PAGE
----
Hong Kong Officials, Beijing-Backed Media Threaten to Shut Apple Daily Newspaper
Pro-Beijing media and government officials in Hong Kong have set their sights on efforts to shut down local independent newspaper Apple Daily—one of the city’s few remaining free media outlets.
Apple Daily was founded by Hong Kong media tycoon Jimmy Lai, who on April 16 was sentenced to 14 months in prison for participating in Hong Kong’s mass anti-Beijing and pro-democracy protests in 2019.
During the opening ceremony of Hong Kong’s newly introduced “National Security Education Day” on April 15, the city’s chief executive, Carrie Lam, stated that the local government would “strengthen publicity, guidance, supervision, and management of schools, social organizations, media, and the internet regarding national security issues,” based on the national security law imposed by China’s ruling communist regime in Beijing last year.
Critics say the vaguely worded law, which punishes offenses such as secession and collusion with foreign forces, has been used as a tool to suppress dissidents. Since it took effect, the city has seen a drastic rollback of its freedoms, as dozens of pro-democracy figures have been charged or convicted under the legislation or similar laws. The clampdown has also stoked fears of further restrictions on press freedom in the city.
The same day, Hong Kong Police Commissioner Chris Tang told reporters the police would “strengthen the supervision of the media” and criticized Lai’s Apple Daily without directly identifying it. He also threatened the remaining press by saying, “If there is evidence that someone uses fake news to incite hatred, they will be arrested and prosecuted.”
Apple Daily editor-in-chief Luo Weiguang said Tang’s remarks against the media represent typical rhetoric from an official shirking his or her responsibility to the people, in effect making way for the government to suppress the media.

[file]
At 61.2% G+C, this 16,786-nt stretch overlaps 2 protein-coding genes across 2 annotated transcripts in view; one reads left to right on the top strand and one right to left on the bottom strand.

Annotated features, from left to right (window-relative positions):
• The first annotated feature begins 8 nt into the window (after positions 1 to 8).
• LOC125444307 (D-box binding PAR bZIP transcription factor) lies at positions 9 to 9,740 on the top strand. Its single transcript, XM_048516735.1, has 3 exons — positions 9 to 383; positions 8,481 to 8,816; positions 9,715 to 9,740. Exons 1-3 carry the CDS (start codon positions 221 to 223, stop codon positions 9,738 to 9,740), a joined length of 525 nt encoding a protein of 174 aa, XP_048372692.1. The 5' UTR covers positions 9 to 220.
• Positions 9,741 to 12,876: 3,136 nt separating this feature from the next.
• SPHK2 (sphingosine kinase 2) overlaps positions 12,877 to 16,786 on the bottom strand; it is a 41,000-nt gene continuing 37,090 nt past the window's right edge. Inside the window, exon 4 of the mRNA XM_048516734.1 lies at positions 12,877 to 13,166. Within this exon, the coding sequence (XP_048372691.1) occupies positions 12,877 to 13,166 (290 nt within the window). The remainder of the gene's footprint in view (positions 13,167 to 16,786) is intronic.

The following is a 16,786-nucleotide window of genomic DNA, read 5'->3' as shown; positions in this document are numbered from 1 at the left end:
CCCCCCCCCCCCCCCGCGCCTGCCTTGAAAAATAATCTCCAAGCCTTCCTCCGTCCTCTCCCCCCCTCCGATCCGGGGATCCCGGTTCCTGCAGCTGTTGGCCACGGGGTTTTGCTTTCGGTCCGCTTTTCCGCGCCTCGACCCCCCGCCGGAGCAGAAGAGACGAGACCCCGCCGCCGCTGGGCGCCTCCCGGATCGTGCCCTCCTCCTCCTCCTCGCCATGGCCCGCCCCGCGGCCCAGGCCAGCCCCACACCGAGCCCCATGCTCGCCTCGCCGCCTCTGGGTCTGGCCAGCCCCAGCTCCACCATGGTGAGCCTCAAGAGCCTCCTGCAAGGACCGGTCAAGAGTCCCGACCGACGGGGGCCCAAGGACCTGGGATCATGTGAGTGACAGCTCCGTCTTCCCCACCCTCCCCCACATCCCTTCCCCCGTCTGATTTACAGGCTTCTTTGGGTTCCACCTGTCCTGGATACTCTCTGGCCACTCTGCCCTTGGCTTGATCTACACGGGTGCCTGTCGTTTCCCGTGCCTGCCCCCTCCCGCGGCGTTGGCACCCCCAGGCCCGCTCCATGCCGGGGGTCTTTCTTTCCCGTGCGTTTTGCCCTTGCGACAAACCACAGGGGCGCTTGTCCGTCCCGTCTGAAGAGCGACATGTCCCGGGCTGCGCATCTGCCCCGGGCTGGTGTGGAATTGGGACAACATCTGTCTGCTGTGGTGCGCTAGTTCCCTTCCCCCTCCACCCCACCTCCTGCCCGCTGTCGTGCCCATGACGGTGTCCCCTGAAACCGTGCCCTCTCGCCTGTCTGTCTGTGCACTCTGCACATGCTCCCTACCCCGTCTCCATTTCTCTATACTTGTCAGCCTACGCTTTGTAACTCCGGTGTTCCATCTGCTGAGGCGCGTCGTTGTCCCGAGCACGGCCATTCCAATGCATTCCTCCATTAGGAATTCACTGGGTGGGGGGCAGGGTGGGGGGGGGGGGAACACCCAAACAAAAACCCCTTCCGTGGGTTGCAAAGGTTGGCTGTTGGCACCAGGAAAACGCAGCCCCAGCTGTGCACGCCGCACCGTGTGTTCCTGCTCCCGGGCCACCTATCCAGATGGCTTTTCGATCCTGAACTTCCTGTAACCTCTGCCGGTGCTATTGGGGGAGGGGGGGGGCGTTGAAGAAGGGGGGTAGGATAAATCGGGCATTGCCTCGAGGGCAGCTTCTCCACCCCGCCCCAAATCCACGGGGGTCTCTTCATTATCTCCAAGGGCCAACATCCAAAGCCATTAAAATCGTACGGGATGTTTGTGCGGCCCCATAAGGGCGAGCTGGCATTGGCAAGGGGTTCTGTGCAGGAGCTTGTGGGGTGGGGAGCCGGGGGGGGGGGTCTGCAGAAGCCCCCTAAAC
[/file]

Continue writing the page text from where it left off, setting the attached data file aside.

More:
The Hong Kong Journalists Association also issued a statement that condemns Tang for “making unreasonable remarks [about the media] without substantive evidence.” The association requested that Tang retract his statement.
On April 16, Hong Kong’s Secretary for Security, John Lee, said at a legislature meeting that “saboteurs and Hong Kong independence advocates” are in the government’s sights as they continue to spread their message through the media.
Hong Kong Chinese language newspaper Ta Kung Pao, which is controlled by the Chinese Communist Party’s liaison office in Hong Kong, also published an editorial calling for a ban on Apple Daily. The article accused the Apple Daily of “engaging in collusion with foreign forces, inciting violence, and making fake news, as well as challenging national security”—all illegal under Beijing’s National Security Law.
Apple Daily responded to the accusations by citing Lai, “Let’s stand tall in fallen times.”
Apple Daily is widely regarded as the benchmark of Hong Kong’s press freedom, and observers are worried that the Beijing-backed Hong Kong government may start with Apple Daily to completely purge the Hong Kong media.
“I believe that the authorities will take actions against the entire Hong Kong media,” Fu King-wa, associate professor of the Journalism and Media Research Center of the University of Hong Kong, told Radio Free Asia (RFA) about the situation.
He said that as one of Hong Kong’s most influential media outlets, Apple Daily “must be one of the main targets,” adding that the authorities are now suppressing influential media in order to intimidate and silence other media, and make it difficult for them to function as the fourth power of society to supervise the government and voice the people’s concerns.
Meanwhile, as another media that’s independent of the Chinese regime’s influence, the Hong Kong Epoch Times’s printing press was attacked and machines were damaged by unknown individuals on April 12. The international community and politicians from around the world have condemned the attack and expressed support for The Epoch Times.
Press freedom in Hong Kong has been in steady decline since the former British colony returned to Chinese rule in 1997.
Once hailed a “beacon of freedom of expression,” the city’s ranking on the Reporters Without Borders’ World Press Freedom Index has slipped to 80th place, from 18th in 2002.